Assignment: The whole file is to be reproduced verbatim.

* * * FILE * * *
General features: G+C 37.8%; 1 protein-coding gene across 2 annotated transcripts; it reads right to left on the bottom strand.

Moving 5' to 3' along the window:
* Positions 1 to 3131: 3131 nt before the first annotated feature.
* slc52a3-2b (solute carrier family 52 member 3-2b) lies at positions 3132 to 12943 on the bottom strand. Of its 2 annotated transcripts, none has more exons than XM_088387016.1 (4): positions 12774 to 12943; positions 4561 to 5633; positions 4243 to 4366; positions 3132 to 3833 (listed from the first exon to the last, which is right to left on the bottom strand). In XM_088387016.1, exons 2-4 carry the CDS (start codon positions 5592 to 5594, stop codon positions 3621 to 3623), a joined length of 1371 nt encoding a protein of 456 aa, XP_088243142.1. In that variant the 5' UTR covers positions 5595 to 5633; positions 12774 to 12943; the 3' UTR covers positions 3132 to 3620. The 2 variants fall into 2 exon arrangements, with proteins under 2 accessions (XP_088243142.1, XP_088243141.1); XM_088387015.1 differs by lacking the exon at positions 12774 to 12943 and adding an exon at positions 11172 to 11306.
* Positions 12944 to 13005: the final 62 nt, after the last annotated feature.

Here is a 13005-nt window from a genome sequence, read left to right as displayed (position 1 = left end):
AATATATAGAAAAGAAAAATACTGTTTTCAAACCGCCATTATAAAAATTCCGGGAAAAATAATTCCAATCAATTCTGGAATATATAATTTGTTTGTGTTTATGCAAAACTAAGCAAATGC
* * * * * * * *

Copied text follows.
General features: G+C 37.8%; 1 protein-coding gene across 2 annotated transcripts; it reads right to left on the bottom strand.

Moving 5' to 3' along the window:
* Positions 1 to 3131: 3131 nt before the first annotated feature.
* slc52a3-2b (solute carrier family 52 member 3-2b) lies at positions 3132 to 12943 on the bottom strand. Of its 2 annotated transcripts, none has more exons than XM_088387016.1 (4): positions 12774 to 12943; positions 4561 to 5633; positions 4243 to 4366; positions 3132 to 3833 (listed from the first exon to the last, which is right to left on the bottom strand). In XM_088387016.1, exons 2-4 carry the CDS (start codon positions 5592 to 5594, stop codon positions 3621 to 3623), a joined length of 1371 nt encoding a protein of 456 aa, XP_088243142.1. In that variant the 5' UTR covers positions 5595 to 5633; positions 12774 to 12943; the 3' UTR covers positions 3132 to 3620. The 2 variants fall into 2 exon arrangements, with proteins under 2 accessions (XP_088243142.1, XP_088243141.1); XM_088387015.1 differs by lacking the exon at positions 12774 to 12943 and adding an exon at positions 11172 to 11306.
* Positions 12944 to 13005: the final 62 nt, after the last annotated feature.

Here is a 13005-nt window from a genome sequence, read left to right as displayed (position 1 = left end):
AATATATAGAAAAGAAAAATACTGTTTTCAAACCGCCATTATAAAAATTCCGGGAAAAATAATTCCAATCAATTCTGGAATATATAATTTGTTTGTGTTTATGCAAAACTAAGCAAATGC